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Inside a class I have 2 associative arrays. I am trying to call elements from one array to be used in another (kind of master) array.

I would like to ask whether the following can be done, or can't, or what I'm doing so wrong;

Please note, the arrays are examples.

class ProductData {

    private $texture = [0=>'Cream', 1=>'Powder', 2=>'Liquid', 3=>'Paste', 4=>'Solid'];

    private $food = ['type'=>'Pasta', 'info'=>[1=>'750gm', 2=>'$4.50', 3=>$this->texture[4]],
                     'type'=>'Soup', 'info'=>[1=>'500ml', 2=>'$7.60', 3=>$this->texture[2]]];

    // Constructor, Function(s) to access the $food array...

Well I have found out the hard way that this cannot be done. I receive a syntax error;

  • syntax error unexpected '$this' (T_VARIABLE).

If I replace the $this with $texture, I receive the same error;

  • syntax error unexpected '$texture' (T_VARIABLE).

I'm thinking that this cannot be done, or I'm doing something very wrong, or both.

If this can be done, any assistance is very much appreciated.

Thanks, njc

share|improve this question
up vote 1 down vote accepted
class ProductData {

private $texture;
private $food;

function __construct(){

    $this->texture = [0=>'Cream', 1=>'Powder', 2=>'Liquid', 3=>'Paste', 4=>'Solid'];
    $this->food = ['type'=>'Pasta', 'info'=>[1=>'750gm', 2=>'$4.50', 3=>$this->texture[4]],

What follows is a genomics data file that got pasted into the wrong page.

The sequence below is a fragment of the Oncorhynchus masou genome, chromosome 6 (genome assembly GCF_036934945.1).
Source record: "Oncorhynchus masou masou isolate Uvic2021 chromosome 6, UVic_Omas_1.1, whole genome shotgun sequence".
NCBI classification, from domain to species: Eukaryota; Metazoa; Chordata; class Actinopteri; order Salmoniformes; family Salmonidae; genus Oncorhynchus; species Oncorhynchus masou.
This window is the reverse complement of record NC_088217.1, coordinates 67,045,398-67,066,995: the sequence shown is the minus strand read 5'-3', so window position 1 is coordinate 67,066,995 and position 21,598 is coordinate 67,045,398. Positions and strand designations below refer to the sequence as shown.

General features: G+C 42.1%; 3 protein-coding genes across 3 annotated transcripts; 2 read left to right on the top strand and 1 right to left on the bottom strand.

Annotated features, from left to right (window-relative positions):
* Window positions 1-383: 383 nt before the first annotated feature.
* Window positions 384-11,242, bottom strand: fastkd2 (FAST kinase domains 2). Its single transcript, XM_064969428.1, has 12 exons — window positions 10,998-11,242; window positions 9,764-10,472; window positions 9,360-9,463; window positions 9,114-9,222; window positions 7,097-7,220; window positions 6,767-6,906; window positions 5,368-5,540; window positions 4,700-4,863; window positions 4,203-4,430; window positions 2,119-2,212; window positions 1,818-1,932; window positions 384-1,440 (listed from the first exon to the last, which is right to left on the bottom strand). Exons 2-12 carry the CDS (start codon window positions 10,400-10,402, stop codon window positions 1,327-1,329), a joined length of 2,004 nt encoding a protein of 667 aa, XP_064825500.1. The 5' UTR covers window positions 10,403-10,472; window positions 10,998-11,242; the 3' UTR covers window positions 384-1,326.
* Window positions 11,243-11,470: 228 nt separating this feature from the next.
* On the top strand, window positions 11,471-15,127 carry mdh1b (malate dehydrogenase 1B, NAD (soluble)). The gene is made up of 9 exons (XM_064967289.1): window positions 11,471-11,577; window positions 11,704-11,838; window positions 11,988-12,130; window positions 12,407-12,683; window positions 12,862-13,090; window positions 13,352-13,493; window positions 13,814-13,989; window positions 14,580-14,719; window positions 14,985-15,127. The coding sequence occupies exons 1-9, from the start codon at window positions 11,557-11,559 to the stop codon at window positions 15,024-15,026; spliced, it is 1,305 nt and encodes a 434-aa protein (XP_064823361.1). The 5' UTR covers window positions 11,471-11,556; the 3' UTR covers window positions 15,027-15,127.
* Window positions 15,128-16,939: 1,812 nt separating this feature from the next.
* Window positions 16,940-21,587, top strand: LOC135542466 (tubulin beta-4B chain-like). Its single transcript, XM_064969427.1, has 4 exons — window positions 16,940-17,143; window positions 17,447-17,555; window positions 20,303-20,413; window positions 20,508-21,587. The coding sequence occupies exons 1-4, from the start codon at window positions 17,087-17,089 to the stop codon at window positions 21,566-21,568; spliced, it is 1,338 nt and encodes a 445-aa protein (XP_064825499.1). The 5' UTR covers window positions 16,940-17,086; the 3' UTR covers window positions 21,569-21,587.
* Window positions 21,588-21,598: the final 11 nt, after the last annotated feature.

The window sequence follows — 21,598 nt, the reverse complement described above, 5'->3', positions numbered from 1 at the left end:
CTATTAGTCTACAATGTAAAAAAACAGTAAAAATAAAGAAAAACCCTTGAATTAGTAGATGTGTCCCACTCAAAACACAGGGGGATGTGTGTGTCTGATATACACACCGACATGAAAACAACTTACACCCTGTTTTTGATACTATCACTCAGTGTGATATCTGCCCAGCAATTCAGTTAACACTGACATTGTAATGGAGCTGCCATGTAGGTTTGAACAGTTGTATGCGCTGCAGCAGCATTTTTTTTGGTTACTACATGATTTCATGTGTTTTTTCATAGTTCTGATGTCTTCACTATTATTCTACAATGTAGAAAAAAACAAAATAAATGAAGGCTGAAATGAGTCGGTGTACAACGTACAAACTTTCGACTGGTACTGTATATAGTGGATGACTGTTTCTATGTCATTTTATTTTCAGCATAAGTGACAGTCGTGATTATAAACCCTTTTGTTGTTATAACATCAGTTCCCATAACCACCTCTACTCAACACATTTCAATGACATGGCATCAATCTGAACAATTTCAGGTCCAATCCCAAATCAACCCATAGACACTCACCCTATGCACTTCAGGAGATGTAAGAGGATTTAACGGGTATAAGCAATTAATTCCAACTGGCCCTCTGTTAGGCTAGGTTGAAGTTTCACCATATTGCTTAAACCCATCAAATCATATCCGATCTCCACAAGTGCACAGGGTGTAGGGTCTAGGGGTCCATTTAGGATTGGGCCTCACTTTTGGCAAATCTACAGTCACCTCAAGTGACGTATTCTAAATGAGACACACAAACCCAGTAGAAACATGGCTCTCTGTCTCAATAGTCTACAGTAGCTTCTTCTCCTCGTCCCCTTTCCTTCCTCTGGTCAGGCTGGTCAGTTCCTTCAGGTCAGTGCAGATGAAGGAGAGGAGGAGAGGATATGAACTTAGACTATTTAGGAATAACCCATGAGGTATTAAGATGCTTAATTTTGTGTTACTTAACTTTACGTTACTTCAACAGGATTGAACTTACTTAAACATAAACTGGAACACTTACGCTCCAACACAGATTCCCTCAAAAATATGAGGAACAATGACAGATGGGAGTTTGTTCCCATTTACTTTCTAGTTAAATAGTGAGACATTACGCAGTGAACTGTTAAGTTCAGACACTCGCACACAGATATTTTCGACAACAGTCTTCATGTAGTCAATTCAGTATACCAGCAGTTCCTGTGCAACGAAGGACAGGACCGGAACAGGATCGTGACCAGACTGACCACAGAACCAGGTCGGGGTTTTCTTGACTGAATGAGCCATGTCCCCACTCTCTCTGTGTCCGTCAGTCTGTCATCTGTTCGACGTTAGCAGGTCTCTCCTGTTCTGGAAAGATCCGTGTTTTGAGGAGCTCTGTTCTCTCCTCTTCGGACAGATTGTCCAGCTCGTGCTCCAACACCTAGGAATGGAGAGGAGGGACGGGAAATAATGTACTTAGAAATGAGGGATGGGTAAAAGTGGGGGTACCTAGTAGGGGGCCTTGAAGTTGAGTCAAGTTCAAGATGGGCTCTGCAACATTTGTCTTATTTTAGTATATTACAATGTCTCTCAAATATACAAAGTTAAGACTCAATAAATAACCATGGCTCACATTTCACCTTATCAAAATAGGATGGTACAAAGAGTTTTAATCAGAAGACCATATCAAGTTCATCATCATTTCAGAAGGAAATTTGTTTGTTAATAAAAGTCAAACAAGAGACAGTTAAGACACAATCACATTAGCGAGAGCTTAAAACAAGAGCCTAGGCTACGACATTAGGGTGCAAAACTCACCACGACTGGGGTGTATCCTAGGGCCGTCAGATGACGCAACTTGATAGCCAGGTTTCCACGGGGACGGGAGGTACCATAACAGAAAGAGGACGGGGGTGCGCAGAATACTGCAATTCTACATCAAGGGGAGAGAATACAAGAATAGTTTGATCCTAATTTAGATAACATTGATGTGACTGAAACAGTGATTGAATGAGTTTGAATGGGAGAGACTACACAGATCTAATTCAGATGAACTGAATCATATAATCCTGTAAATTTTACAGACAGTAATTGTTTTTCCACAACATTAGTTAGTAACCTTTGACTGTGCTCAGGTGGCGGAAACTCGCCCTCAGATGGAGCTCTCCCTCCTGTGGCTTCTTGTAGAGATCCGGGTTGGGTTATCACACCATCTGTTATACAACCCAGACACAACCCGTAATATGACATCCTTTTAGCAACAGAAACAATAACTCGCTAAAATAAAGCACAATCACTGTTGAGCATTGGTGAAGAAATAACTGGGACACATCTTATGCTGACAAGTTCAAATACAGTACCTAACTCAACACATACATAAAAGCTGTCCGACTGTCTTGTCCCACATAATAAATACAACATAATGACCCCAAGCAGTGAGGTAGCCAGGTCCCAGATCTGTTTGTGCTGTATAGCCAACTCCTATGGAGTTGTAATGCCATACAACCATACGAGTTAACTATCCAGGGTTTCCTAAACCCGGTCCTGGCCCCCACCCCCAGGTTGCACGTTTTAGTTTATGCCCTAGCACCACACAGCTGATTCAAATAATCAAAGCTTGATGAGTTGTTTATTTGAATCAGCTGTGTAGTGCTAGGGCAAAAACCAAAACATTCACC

'type'=>'Soup', 'info'=>[1=>'500ml', 2=>'$7.60', 3=>$this->texture[2]]];
     //other construct stuff



share|improve this answer
a most gracious thank you to you. I'd love to vote your answer up, but the system just informed I don't have the reputation points to do so. +1 to you. – njc Nov 27 '13 at 22:20

You can only use constant values to define property values outside class methods. So in your case, you cannot use the $this variable, as it references the current object instance.

You should move the initialisation to the __construct (which is really what is meant to be for)

Check out the documentation:

This declaration may include an initialization, but this initialization must be a constant value--that is, it must be able to be evaluated at compile time and must not depend on run-time information in order to be evaluated.

share|improve this answer
thank you too. +1 – njc Nov 27 '13 at 22:22

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